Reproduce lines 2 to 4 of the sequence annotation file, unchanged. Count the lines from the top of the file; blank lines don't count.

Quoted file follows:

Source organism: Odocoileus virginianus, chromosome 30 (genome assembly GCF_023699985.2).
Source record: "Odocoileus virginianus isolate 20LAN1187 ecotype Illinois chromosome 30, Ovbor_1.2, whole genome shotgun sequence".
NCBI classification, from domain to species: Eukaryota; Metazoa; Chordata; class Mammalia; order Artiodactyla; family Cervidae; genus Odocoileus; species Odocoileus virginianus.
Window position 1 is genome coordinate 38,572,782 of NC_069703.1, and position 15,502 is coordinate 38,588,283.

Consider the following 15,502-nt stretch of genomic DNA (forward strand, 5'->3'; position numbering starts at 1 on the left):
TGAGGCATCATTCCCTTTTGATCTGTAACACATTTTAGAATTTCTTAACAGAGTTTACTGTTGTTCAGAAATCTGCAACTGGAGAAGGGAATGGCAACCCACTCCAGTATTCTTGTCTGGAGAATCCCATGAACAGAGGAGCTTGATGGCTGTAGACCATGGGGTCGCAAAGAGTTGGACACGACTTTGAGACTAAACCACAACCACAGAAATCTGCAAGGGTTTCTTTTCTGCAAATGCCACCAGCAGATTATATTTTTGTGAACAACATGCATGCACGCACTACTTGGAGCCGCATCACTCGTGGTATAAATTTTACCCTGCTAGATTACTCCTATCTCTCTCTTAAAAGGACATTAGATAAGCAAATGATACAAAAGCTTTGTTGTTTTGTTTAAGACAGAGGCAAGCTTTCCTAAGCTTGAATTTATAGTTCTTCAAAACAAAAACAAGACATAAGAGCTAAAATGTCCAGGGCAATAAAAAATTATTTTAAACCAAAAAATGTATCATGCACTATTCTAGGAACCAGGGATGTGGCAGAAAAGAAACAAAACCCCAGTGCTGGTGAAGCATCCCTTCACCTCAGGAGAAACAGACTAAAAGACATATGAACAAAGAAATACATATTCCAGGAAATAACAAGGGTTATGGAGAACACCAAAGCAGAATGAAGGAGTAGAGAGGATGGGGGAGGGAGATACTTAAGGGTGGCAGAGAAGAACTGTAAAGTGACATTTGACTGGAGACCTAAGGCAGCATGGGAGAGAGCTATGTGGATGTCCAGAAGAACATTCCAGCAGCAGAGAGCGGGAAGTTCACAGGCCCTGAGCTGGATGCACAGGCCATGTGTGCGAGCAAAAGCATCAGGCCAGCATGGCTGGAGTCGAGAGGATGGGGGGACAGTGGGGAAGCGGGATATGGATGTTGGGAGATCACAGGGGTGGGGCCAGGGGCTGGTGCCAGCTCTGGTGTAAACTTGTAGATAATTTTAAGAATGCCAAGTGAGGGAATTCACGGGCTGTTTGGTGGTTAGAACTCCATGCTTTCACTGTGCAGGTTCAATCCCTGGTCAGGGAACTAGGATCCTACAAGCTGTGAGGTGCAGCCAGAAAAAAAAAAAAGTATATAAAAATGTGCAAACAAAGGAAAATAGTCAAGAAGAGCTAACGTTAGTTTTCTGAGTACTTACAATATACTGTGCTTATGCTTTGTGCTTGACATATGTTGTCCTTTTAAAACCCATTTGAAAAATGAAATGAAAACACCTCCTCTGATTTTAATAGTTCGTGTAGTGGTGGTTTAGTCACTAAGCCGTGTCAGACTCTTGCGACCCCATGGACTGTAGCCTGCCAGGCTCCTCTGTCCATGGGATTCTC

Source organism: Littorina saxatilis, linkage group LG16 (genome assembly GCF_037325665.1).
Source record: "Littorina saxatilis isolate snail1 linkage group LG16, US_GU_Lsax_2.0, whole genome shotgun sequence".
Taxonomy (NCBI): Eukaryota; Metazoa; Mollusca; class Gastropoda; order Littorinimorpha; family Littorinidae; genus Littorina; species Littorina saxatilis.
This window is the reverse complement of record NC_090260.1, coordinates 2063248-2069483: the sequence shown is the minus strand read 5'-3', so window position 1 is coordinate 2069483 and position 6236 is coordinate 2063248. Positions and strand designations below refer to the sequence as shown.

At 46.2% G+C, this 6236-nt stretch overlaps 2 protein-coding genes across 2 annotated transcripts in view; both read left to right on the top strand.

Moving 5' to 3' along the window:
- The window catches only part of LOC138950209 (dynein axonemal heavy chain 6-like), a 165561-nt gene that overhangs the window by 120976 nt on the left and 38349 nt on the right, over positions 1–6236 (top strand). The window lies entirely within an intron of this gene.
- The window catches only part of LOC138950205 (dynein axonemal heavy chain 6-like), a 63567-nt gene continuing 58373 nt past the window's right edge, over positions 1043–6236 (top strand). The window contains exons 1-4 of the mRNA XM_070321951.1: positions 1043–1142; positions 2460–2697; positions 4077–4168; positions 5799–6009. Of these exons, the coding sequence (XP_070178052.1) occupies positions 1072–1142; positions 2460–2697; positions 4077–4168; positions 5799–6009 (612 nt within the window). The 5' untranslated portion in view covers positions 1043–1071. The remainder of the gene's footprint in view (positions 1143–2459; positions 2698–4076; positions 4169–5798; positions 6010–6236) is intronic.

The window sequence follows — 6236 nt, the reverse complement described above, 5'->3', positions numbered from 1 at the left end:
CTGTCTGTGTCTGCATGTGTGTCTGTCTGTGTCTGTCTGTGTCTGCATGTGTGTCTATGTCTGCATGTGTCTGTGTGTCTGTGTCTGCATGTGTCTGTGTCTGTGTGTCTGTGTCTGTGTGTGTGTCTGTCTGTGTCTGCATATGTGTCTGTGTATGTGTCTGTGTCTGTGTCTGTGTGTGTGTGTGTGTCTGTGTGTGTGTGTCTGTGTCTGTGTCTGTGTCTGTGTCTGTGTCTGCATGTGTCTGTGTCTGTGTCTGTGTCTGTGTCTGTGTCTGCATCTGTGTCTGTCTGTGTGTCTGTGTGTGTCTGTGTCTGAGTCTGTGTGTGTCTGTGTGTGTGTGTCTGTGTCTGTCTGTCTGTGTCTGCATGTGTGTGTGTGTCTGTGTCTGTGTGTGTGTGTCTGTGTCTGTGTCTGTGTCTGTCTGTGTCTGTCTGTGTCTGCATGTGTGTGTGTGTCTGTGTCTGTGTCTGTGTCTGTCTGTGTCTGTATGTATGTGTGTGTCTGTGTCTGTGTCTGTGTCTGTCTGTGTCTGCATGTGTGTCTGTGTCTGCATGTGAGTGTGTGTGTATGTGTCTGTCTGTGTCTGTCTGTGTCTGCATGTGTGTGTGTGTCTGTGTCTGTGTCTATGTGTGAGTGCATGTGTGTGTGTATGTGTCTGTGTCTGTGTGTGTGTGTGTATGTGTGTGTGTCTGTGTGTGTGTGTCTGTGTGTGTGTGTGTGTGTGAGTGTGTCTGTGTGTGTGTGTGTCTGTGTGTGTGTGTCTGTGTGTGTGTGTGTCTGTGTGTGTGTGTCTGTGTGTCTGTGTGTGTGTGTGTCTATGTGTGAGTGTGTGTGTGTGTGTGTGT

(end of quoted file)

Source record: "Odocoileus virginianus isolate 20LAN1187 ecotype Illinois chromosome 30, Ovbor_1.2, whole genome shotgun sequence".
NCBI classification, from domain to species: Eukaryota; Metazoa; Chordata; class Mammalia; order Artiodactyla; family Cervidae; genus Odocoileus; species Odocoileus virginianus.
Window position 1 is genome coordinate 38,572,782 of NC_069703.1, and position 15,502 is coordinate 38,588,283.